There were a few other tourists at the restaurant, and they were all of European descent. I noted that — the Asian tourists generally didn’t go looking for stuff like the cheap hole-in-the-wall restaurants. Instead, they pursued either luxury or franchise. They came from a different background and were looking for very different experiences.
Two of the tourists spoke a language unknown to me, and another came alone. He was missing a hand and had a prosthetic leg. The rest of the clientele were elderly locals. They were grey, carried canes, and sometimes were accompanied by their grandchildren.
That evening I bought a couple of cheap beers of an unknown title from a small place across the street of my guesthouse, then sat in the lobby by myself to watch Trainspotters. The men in the shop were all watching football on a small television, and there weren’t many tourists in town other than the Chinese, who typically stayed in the big hotels somewhere else in town. My only occasional company was the Burmese woman who lived there with her husband, but she kept to herself.
It was hot in Malacca, and it was normally hot in Malacca. That morning the staff were smoking out the mosquitoes and the guesthouse was difficult to breathe in. No one was in the kitchen, no one at the billiards or in the living room, but there was music playing, always pleasant classics from the sixties-onward. There was a poster from Australia on the floor, symbols of kinship and aboriginal culture. Most of the books on the shelves were written in Mandarin, Korean or Japanese, with a bit of Dutch, French and German.
I wandered around the cloudless streets and explored a strange old shop that sold handmade lotus shoes, the kind used in the Chinese Song dynasty to bind women’s feet. The shop owner tried to sell me some of those bizarre souvenirs, always pointing to different things and saying “This is for sale. Yes, yes, that’s for sale! You buy? It’s for sale!”
I returned, “Everything in this city is for sale”, and walked out of the store even as he continued after me, “Which country you from? You buy? Just buy one! Which country, mister?” Of course, not everyone was like that in the city; I was only annoyed.
A bit later I spoke with a lady who worked in one of the snack shops. They sold some amazing durian cream pastries that were really like nothing I’d ever tasted before. She told me that a famous Korean chef had visited the store some years back and had said about the same. I ordered some kopi and the woman and I talked about tourism, about the low wages and how her children had no savings, and how tourism had made prices in the markets go up. She told me that you could still eat cheap if you cooked at home, and we talked about the city that no longer felt lived in, how one had little choice but to work in tourism, and how the owners of the shops are locals but they hire foreigners, especially Burmese (her co-workers were Burmese and she seemed a bit sour at the fact). I tried to talk positively, but she became hopeless. “The government will not do anything.”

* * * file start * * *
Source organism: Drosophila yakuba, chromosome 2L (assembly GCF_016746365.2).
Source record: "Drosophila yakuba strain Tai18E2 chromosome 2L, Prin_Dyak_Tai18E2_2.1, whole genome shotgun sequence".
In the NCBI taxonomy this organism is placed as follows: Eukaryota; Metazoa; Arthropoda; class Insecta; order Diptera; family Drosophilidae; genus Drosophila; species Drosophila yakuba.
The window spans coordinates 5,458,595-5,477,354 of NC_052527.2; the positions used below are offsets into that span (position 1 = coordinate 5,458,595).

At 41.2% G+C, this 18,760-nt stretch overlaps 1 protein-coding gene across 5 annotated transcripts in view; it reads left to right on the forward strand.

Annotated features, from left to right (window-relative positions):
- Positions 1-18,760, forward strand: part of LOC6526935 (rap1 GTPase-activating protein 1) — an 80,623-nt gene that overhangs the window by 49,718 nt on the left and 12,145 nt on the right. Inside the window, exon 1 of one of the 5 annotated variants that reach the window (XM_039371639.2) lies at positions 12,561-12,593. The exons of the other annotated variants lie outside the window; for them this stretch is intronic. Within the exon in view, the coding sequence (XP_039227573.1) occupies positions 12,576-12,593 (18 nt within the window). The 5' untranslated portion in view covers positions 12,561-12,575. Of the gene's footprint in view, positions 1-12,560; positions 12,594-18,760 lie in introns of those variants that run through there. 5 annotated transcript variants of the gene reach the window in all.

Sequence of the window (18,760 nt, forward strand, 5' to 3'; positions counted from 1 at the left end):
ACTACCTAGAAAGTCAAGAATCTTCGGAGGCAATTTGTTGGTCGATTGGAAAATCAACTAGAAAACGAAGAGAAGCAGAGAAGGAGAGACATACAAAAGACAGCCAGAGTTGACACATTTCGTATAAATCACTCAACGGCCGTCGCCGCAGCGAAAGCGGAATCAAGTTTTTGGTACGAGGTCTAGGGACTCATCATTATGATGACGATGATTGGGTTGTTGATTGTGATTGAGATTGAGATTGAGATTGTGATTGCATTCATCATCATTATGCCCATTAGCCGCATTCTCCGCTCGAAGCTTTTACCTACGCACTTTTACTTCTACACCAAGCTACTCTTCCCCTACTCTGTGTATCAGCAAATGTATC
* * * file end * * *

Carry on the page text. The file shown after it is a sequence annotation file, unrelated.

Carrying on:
I didn’t agree that all was hopeless, but then I’m not a local either. I told her about the project I took part of in Thailand, about sustainable tourism and social media. I don’t think she considered most of it, but she was nonetheless a good lady.
Back in the street I sweated out, I was soaked and feeling strange. The stores were quiet this close to the end of Ramadan and on this awkward day of the week, but the street lamps were flickering as early as three in the evening, birds were gliding around the river cafes as the sun baked the cobbles and boats rumbled by. The red buildings and renovated brick roads were an attractive background for the old trucks that rolled through town. Old Malays and Indians walked in and out of restored doors across the glistening green canal, walls were covered with placards that read “Don’t Mess With Melaka!” and vintage jazz adverts (one of them declared “Honky Tonk!”). There were interesting gatherings of people at the cafes, such as the French lady with the two Indian boys behind me, who chatted about her adventures while sipping plum tea. My dish of the day: cheap chicken and vegetables by the riverside with a glass of hot kopi and another of iced lime and plum juice.
I sat there for a long time, reading Hemingway’s The Sun Also Rises, trying to take my mind off of how the capital had left me feeling broke and underinvested in life and its possibilities and troubles. Ultimately I decided to leave Malacca and return to Kuala Lumpur before heading up to the Cameron Highlands.
It was two hours before the bus arrived, and all public transportation seemed to be running extremely late. It was a peculiar part of town, Cendol Jam Besar (Red Square). I sat beneath the manicured trees, and for a small moment there was no traffic and I could hear the falling water of the fountain. Even the trishaws were quiet for a moment. Then the noise resumed. Guards patrolled with semiautomatics, they were tall and had the darkest skin, they wore aviators, skullcaps and black uniforms. The Chinese tourists were dressed up for their photoshoots, and some were quite attractive.
The people came and went. Tour buses, beggars, buskers and men painted blue, and there was even a minor accident between a coach and a taxi. The trishaws paraded by. I took ice cream across from the bus stop (there really was no specific bus stop), durian and ice cream “cendol”. It was heavy with sugar but I wanted something to flood my senses with. I felt guilty for only scratching the surface of the place, and because of the awkward time that I’d arrived I missed the famous night market scene, but this was how I visited Malacca, and then I departed.
It was a forty-five minute journey back to Kuala Lumpur, and this time it felt different. That’s probably because I did not spend much time in the opulent city centre. There was a mix of buskers around Bandar Tasik Selatan that day, and I got another sense of how hard everyone in that city worked. It was also the first time that I noticed the hidden strip clubs and snooker bars in the more heady part of town. The traffic was getting heavier, and seemed only to worsen as Ramadan came to a close. On the train there was a kid coughing hard, and another that bolted just as the train started and he bumped his head pretty good. To me it was somehow a message about life.
I noted the KFC’s, the Pizza Huts, the Shell and TESCO Lotus gas stations and Michelin tire shops. The city was surrounded with franchises, and with big warehouse outlets that sold lighting, doors, mirrors. There were countless hotels, condos, terraced houses, repair shops, apartments, and it was all for sale, and there was always a promotion.
It was supposed to be a four-hour journey to the hills, before traffic, and it was already getting late, so I decided to stay around Petaling Street for another night and depart in the morning. After all it was a night of good food, a shower, and a pleasant night’s rest.